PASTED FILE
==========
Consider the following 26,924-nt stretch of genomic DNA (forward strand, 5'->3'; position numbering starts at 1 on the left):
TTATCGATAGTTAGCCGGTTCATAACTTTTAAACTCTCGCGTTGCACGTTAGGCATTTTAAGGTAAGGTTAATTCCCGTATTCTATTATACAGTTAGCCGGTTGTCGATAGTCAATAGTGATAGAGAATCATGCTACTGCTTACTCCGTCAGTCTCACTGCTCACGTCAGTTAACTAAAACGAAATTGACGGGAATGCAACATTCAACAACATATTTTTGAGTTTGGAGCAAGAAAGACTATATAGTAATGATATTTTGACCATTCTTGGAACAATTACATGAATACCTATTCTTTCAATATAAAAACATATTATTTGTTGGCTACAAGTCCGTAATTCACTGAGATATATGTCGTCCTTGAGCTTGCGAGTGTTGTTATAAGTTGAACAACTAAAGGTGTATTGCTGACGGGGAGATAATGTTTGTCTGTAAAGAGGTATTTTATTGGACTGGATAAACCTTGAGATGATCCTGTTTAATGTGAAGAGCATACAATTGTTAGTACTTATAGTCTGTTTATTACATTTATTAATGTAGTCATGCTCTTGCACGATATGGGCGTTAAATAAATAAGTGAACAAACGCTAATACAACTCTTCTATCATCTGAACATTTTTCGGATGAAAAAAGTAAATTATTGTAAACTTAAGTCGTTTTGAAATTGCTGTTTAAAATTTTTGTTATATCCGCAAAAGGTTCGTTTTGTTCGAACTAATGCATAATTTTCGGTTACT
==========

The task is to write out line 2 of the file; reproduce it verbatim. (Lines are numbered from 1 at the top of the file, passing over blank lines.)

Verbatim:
TTATCGATAGTTAGCCGGTTCATAACTTTTAAACTCTCGCGTTGCACGTTAGGCATTTTAAGGTAAGGTTAATTCCCGTATTCTATTATACAGTTAGCCGGTTGTCGATAGTCAATAGTGATAGAGAATCATGCTACTGCTTACTCCGTCAGTCTCACTGCTCACGTCAGTTAACTAAAACGAAATTGACGGGAATGCAACATTCAACAACATATTTTTGAGTTTGGAGCAAGAAAGACTATATAGTAATGATATTTTGACCATTCTTGGAACAATTACATGAATACCTATTCTTTCAATATAAAAACATATTATTTGTTGGCTACAAGTCCGTAATTCACTGAGATATATGTCGTCCTTGAGCTTGCGAGTGTTGTTATAAGTTGAACAACTAAAGGTGTATTGCTGACGGGGAGATAATGTTTGTCTGTAAAGAGGTATTTTATTGGACTGGATAAACCTTGAGATGATCCTGTTTAATGTGAAGAGCATACAATTGTTAGTACTTATAGTCTGTTTATTACATTTATTAATGTAGTCATGCTCTTGCACGATATGGGCGTTAAATAAATAAGTGAACAAACGCTAATACAACTCTTCTATCATCTGAACATTTTTCGGATGAAAAAAGTAAATTATTGTAAACTTAAGTCGTTTTGAAATTGCTGTTTAAAATTTTTGTTATATCCGCAAAAGGTTCGTTTTGTTCGAACTAATGCATAATTTTCGGTTACT